I also have a linked dipole I use with my FT-817. It's a little more time consuming to construct compared to a single band dipole, but it turns out to be one of my favorite portable antennas.

    There's an online linked dipole calculator you can use for designing one here:

    https://www.sotamaps.org/extras.php

    Takes less that 20 seconds to switch bands and the SWR is always perfect on every band. I think you will enjoy using this portable antenna.
     
    Last edited: May 15, 2018
    K6BTM and NH7RO like this.
  6. WQ2H

    WQ2H QRZ Lifetime Member #214 Platinum Subscriber Life Member QRZ Page

    I agree with most of the folks here - if your dipole is even close it should work fine.

    I know my FT-991 can handle loads from 17-150 ohms (~SWR 3:1) - which actually is pretty robust. It has a feature where if it senses higher SWR - it stops and shuts the tuner off. You can still Tx - but the "High SWR" light will bark at you.

    Not sure if the 817 has something similar but my guess is that it does.

    Good luck !
    73
    Jim, WQ2H
     
  7. VE3CGA

    VE3CGA XML Subscriber QRZ Page

    I generally use an old armaco swr meter. Recently when I was trimming the 20M dipole, I was too lazy to hook up the swr meter and used the one built in my ft757gx. I was adjusting out where the antenna (or is it antennae) is feed into the tower swtichbox.
    I have used my brothers mfj antennalizer to initially get the antenna in the right ball park. the swr meter allowed my to adjust for flat match at the desired operating freq. the freq in the mfj was possibly off. That armaco swr meter was pretty cheap back in 1970, still works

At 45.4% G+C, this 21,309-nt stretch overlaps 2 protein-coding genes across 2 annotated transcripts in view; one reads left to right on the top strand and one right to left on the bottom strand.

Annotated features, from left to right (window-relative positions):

seem to remember Archer made the same thing with the meter in a different spot
     
  8. M6HGN

    M6HGN Ham Member QRZ Page

    Thank you for all your advice, links and time :) it's very much appreciated.

    I will be joining a club which I think will be a good move as I can see how things are done and will understand things better.

    I didn't know I could use a CB SWR. I thought it had to cover more frequencies than the CB band. Also does the power setting matter. The ones I have seen have 10w as the lowest setting and I will only have 5w on my radio.

    That calculator for the antenna will be good to use. Thank you.
     
  9. KC8VWM

    KC8VWM Ham Member QRZ Page

    You can use a CB radio SWR meter with no problem at all.

    The FT-817 transmits 5 watts so it's well under the limits of any 10 watt capable SWR meter.

    So yes, you would use the 10 watt setting for a 5 watt radio.

    Also if you're building a link dipole, here's an idea describing how to make your own extremely cheap antenna insulators.

    https://forums.qrz.com/index.php?threads/making-wire-antenna-insulators.586568/

    I am using these insulators on my own linked dipole mostly because they are very strong and yet lightweight. Lighter antennas are easier to pack and carry for portable radio use.
     
    Last edited: May 15, 2018
  10. G6YYN

    G6YYN Ham Member QRZ Page